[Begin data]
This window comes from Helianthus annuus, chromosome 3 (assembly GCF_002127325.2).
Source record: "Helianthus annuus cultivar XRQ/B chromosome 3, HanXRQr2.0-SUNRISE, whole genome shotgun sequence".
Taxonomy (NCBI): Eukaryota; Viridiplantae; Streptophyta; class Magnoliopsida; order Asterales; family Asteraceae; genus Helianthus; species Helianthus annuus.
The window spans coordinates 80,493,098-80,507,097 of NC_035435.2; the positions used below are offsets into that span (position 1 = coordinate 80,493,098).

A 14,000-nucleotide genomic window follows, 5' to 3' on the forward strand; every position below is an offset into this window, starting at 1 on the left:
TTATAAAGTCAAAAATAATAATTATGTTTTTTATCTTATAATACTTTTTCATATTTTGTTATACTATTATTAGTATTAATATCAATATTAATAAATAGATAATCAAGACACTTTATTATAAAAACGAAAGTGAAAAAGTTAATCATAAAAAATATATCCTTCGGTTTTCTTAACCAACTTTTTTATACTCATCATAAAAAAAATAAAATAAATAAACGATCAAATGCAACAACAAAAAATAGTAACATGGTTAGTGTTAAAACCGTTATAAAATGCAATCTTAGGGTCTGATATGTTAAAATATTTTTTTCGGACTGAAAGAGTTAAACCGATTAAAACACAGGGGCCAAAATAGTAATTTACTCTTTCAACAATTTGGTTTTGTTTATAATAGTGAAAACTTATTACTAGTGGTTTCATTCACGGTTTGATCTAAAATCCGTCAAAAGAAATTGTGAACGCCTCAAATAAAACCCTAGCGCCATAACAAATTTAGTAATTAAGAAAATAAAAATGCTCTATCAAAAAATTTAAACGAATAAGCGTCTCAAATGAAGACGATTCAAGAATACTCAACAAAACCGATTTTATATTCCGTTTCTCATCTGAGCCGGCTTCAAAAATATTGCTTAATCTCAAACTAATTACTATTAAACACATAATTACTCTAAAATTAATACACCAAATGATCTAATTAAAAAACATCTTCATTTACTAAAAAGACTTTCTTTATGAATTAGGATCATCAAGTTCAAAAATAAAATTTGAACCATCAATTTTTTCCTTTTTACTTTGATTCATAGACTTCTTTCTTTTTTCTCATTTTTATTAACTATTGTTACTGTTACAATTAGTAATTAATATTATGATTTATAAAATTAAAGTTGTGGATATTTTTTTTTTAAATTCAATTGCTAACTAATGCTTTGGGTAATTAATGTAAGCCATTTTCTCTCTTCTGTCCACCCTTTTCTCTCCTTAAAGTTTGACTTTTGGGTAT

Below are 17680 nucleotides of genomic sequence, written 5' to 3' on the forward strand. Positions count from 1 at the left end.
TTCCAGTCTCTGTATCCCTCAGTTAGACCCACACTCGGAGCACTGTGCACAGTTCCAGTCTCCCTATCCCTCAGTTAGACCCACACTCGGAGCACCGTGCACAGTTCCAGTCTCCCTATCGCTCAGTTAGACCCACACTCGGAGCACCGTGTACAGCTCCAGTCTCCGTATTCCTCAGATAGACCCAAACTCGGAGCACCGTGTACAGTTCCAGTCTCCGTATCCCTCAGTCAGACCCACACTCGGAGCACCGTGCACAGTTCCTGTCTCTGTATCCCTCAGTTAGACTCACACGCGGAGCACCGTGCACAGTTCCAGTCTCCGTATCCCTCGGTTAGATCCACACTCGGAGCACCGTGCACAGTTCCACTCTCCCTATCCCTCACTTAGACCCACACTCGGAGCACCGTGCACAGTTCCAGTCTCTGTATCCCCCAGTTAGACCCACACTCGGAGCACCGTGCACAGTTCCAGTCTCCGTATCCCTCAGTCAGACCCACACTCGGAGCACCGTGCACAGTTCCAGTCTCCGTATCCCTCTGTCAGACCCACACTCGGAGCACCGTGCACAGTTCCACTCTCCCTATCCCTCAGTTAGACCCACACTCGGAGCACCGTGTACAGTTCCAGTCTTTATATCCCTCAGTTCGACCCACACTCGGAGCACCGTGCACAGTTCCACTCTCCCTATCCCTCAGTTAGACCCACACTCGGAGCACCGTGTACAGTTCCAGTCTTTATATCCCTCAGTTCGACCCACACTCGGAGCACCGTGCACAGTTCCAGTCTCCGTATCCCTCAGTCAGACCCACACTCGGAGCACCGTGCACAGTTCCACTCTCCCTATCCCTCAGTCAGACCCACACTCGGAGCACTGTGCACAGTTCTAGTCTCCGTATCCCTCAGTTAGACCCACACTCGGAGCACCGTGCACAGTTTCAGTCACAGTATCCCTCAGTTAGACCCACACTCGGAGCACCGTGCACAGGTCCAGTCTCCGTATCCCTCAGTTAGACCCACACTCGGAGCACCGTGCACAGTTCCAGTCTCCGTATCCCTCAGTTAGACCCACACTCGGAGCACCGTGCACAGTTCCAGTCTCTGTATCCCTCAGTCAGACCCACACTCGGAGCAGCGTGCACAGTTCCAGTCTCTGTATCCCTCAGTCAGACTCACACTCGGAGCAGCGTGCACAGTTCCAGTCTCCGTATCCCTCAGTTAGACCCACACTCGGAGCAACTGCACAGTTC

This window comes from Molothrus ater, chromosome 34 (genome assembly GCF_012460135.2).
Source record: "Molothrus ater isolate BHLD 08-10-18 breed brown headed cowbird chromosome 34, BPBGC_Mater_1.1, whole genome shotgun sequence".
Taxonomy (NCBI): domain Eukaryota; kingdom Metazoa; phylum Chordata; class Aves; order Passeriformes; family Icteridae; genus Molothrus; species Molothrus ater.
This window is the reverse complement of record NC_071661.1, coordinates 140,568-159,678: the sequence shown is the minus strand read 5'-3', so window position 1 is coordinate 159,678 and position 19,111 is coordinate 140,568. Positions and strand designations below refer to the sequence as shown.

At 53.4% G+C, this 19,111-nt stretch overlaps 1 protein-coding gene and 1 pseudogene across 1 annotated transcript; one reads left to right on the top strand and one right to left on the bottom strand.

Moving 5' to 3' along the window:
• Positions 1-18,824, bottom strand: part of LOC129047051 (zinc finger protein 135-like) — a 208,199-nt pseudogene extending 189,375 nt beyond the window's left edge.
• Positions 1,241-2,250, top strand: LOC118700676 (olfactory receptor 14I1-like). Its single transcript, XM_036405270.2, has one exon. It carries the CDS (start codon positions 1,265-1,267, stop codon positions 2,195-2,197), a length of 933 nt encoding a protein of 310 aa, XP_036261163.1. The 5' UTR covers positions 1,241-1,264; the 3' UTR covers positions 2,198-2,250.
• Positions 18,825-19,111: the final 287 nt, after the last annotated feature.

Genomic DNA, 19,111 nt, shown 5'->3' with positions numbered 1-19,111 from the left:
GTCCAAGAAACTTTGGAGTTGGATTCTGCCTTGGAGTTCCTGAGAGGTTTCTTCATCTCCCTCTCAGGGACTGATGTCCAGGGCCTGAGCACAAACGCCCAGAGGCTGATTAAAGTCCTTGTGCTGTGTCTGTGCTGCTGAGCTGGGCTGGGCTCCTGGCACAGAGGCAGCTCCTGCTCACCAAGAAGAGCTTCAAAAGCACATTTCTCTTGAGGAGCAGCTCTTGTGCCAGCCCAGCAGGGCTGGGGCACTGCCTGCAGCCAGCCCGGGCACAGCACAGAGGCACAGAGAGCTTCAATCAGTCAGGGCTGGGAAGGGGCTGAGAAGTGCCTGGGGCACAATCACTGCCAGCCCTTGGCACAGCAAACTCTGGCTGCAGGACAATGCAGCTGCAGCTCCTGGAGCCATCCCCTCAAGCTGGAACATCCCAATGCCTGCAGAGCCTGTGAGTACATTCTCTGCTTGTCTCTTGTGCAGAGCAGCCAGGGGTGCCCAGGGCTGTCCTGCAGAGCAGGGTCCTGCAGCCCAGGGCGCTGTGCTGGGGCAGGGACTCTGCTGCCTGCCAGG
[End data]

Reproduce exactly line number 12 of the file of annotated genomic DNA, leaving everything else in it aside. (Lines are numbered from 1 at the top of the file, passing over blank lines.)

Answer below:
This window is the reverse complement of record NC_071661.1, coordinates 140,568-159,678: the sequence shown is the minus strand read 5'-3', so window position 1 is coordinate 159,678 and position 19,111 is coordinate 140,568. Positions and strand designations below refer to the sequence as shown.